From Accountingweb: Did you know cost actually isn’t the top reason clients decide to look for a new accountant? According to a recent study by Bill.com and covered at a moderated panel by the company’s Marketing VP Jane Willis, it is third. Poor communication ranked as the number one reason, followed by service quality issues like slow responsiveness.
But before you can figure out how to solve these issues, it’s crucial to look at them in more detail. Below are some of the specific issues clients had in each category, followed by a few ways you can make sure you avoid them and maintain high client satisfaction.
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In this category, issues that specifically upset clients enough to look for a new accounting professional included not following up when the CPA or bookkeeper said they would, having to ask the same question more than once, and talking to a different person every time they reached out. Even if these problems didn’t inspire the client to fire their accounting professional, it’s important not to forget they may also stop referring you, which can also harm your business.
What are some solutions? The panel members all offered the same ones: First, set up an email account all the team members who work with a particular client have access to. That way, the messages aren’t just going to one person’s inbox. Next, make sure you tell the client which individual will be able to answer certain types of questions, and give them some time to get acclimated. Also, be sure to set up weekly calls with the customer. That way, you’re regularly staying in touch with them and are aware of any issues they might have. Finally, the panel recommended building response times into price tiers. Clients who are paying more might be guaranteed an answer to a question within 6 hours, while those on a lower tier might be given a call back within 24.
The problems clients encountered here might surprise you. According to Bill.com, customers took issue with a firm if it was unable to work with real-time data, if it didn’t support digital business payments for AP and AR and if the team members didn’t offer any strategic advice. The panel members noted that customers might fire an accounting professional for these reasons even if they weren’t personally unhappy with the person they were working with.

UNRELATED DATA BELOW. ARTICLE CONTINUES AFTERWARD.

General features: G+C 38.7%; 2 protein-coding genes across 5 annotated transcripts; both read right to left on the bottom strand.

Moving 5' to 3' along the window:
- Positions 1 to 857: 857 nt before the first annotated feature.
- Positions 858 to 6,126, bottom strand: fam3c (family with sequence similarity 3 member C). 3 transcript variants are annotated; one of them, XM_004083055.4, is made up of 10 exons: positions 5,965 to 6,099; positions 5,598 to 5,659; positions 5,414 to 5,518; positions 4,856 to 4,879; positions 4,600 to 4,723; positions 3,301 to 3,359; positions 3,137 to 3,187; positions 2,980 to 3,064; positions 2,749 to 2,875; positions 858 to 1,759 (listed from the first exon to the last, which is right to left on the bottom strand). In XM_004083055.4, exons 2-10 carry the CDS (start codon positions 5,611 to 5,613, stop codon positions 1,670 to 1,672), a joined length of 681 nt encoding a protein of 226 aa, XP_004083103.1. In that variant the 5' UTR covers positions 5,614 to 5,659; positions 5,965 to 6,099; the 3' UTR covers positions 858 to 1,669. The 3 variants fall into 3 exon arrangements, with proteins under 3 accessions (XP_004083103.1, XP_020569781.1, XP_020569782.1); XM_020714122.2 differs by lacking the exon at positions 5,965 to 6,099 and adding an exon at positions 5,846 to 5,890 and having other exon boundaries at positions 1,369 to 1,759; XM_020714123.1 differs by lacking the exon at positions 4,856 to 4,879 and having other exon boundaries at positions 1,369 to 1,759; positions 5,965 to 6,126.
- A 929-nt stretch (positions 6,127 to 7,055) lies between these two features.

So, what to do? First, it’s important to ensure you have the right team members in place to create a consultative practice. Furthermore, panel members recommended being proactive about your clients’ finances, rather than reactive. To this end, they suggest doing a thorough assessment each time you take on someone new. That way, you can clean up any old issues in their history and see where there might be problems in their future before they happen. Finally, they encourage all accounting professionals to stick to specific software programs for certain functions and to insist clients use the same platforms so everything is in one place.
Even though it wasn’t one of the top three reasons clients fire accountants, consistently making mistakes, missing deadlines and having lax security were very strong factors in a customer’s decision-making process if they did occur. Quality remains a crucial part of keeping a good reputation with your clients.
The panel recommended a few solutions while also acknowledging mistakes are simply a part of being human. They suggested slowing down rather than speeding through all the paperwork. If you have to stop taking clients because you’re too overloaded to accomplish this, do so.
Your older employees might be crucial in achieving this: Remember, they learned how to do everything by hand before the age of technology, so they’re more likely to be more thorough than younger staff members and will be instrumental in training. Additionally, it’s important to have a senior partner or manager review each file before it’s sent to the customer. Team members should sit down with them while this happens so they can learn where they made mistakes and avoid doing so next time.
The panel members also were sure to touch on a few ways to assess the level of client happiness at your firm. They all suggested actively asking customers for feedback and keeping that channel of communication open. They also suggested keeping an eye on clients who are suddenly no longer in touch with you. They may be looking for someone else. Finally, they recommended monitoring employee levels of happiness: If a team member is complaining about a customer, chances are, the relationship between them is getting sour.
By continuously looking to improve your practice, you’ll increase the rate of client satisfaction and ensure not only that they stay, but that they also spread the word of your skills to family and friends.